MAKING IMPACT: Arias in the mix
During his career, receiver Daniel Arias has flashed his talent, and there’s no question the 6-foot-4, 205-pound speedster has the physical tools to excel. Could this be the year he breaks out?
On Monday, we learned that La’Vontae Shenault – arguably CU’s best receiver – has been suspended indefinitely. It’s at least the third suspension for Shenault in the past year and it’s unclear when or if he’ll play for the Buffs again.
Many projected Shenault as a starter and Arias as a backup, but Arias has started both games to this point. The passing game has struggled to get going, but Arias had a career-high three catches against A&M, picking up 37 yards. Two of his catches went for first downs.
“It’s been really good,” he said of being a contributor so far this season.
During his career, Arias has caught 12 passes for 224 yards (not counting his one catch for 17 yards in the Alamo Bowl, which CU doesn’t include in career stats). He’s got big-play ability, as his 18.7-yard per catch average indicates.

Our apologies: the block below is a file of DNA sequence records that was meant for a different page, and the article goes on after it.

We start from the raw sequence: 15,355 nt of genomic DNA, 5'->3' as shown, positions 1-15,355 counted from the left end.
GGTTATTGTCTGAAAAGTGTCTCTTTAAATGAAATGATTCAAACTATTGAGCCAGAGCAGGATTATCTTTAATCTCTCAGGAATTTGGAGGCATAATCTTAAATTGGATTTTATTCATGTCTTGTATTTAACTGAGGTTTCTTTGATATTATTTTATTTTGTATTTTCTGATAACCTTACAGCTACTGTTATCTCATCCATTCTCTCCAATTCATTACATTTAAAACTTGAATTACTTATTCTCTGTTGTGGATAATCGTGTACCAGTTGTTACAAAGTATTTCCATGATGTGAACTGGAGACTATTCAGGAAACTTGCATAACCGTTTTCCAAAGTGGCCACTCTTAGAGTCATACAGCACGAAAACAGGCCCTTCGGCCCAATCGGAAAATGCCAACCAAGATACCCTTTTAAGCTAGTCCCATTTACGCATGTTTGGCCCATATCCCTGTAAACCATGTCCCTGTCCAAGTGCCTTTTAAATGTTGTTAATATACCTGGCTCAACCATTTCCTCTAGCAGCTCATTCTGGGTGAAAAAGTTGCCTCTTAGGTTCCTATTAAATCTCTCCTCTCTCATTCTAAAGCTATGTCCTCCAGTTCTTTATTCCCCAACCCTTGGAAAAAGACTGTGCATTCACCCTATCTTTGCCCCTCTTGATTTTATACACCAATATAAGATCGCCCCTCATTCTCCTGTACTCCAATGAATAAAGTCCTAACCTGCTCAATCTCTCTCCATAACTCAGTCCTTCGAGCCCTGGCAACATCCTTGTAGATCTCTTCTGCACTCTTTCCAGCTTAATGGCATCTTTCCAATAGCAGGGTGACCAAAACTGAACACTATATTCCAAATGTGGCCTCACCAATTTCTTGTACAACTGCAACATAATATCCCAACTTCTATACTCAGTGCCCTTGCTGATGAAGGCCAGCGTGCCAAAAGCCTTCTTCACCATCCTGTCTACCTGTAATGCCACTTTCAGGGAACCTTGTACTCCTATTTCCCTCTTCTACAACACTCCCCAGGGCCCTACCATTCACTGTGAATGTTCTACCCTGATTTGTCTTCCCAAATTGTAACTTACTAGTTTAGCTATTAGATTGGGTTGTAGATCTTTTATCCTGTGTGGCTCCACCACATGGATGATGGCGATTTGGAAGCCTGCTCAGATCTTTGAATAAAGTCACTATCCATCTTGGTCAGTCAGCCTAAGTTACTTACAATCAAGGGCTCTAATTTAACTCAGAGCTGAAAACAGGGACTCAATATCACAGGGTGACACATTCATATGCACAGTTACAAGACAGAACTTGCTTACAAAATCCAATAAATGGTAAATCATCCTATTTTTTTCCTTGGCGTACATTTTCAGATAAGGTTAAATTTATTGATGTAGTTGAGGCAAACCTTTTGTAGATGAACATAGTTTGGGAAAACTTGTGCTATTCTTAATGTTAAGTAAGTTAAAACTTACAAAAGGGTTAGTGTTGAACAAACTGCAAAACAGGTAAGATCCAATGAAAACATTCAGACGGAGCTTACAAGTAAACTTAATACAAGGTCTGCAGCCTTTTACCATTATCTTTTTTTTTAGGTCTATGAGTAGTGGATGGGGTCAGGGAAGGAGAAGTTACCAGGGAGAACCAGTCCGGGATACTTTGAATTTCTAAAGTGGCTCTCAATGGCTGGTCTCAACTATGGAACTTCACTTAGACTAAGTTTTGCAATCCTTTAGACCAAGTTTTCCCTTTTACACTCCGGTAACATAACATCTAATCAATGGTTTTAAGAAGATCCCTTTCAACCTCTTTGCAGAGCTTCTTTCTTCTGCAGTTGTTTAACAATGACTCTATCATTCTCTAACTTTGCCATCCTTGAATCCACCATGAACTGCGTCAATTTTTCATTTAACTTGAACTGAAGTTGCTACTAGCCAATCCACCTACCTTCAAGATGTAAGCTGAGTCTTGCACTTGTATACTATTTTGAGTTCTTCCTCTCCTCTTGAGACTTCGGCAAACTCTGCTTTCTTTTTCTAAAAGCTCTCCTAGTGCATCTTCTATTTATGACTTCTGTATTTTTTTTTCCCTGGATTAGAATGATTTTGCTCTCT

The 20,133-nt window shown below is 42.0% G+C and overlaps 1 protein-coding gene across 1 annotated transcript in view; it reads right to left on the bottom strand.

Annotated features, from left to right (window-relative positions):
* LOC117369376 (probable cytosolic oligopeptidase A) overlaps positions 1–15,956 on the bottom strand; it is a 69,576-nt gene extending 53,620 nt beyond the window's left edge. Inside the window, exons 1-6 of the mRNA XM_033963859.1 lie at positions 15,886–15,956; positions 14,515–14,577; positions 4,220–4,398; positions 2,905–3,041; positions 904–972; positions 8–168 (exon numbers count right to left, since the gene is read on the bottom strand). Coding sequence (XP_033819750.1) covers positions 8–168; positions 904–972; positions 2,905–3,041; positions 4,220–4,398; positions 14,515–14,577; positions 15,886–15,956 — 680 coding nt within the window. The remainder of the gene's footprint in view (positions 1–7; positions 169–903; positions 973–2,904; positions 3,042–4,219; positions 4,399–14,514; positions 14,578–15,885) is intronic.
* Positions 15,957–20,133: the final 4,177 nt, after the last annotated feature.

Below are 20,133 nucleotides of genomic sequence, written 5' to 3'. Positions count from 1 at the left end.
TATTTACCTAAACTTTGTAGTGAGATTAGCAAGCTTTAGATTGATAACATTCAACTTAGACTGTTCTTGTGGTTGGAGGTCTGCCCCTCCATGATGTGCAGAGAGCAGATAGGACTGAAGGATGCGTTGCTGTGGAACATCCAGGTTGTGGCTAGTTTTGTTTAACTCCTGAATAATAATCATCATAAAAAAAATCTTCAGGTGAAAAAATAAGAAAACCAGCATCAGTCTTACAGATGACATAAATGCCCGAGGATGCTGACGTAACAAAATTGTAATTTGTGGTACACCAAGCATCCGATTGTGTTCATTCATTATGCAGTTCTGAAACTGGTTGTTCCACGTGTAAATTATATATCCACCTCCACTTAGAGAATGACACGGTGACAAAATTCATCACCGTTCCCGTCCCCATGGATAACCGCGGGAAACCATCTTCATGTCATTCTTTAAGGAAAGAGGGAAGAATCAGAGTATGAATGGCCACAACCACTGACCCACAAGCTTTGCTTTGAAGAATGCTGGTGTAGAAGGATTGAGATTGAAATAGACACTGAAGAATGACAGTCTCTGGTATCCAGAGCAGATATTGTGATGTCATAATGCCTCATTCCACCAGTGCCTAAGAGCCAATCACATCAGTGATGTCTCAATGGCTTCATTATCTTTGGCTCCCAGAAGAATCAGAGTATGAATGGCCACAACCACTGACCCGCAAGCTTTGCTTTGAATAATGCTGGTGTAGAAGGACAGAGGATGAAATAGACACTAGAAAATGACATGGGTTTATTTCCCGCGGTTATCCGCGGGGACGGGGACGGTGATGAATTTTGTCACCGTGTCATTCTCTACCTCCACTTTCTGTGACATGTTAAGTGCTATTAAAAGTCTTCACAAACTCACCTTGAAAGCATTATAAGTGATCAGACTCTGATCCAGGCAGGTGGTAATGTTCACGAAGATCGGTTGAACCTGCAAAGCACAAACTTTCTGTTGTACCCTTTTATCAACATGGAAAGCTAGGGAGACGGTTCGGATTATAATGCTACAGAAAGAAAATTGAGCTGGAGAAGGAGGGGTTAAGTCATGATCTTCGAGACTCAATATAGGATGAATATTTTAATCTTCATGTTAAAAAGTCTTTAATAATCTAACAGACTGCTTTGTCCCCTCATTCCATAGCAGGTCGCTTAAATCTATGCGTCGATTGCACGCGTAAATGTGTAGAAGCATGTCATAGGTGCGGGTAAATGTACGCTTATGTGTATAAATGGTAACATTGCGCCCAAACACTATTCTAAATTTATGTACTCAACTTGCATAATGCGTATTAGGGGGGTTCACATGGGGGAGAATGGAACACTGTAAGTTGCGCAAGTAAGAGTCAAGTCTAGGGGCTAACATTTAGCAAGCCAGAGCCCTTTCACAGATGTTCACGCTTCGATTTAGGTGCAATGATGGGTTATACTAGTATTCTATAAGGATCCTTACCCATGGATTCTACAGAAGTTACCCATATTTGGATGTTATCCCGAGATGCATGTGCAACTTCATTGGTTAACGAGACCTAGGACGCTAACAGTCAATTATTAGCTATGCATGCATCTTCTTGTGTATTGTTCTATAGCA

Drops have been an issue for Arias at times, though, and he had a big one Saturday. Brendon Lewis connected with him on what would have been about a 40-yard pass in the third quarter, but Arias was unable to haul the ball in.
“That one deep pass, he got it to me and I should have caught that, but I’m just gonna keep working, keep getting better and keep making plays,” Arias said.
With Shenault out, the Buffs might rely on Arias more than ever.
BEST OF THE BUFFS
Here’s my take on the best of the Buffs against Texas A&M:
LB Robert Barnes: Made his CU debut and played just 26 snaps, but they were impactful with a tackle, a pass breakup and a QB hurry.
CB Mekhi Blackmon: Another great game for the junior, who didn’t give up much in coverage, recorded a pass breakup and recovered a fumble in the end zone.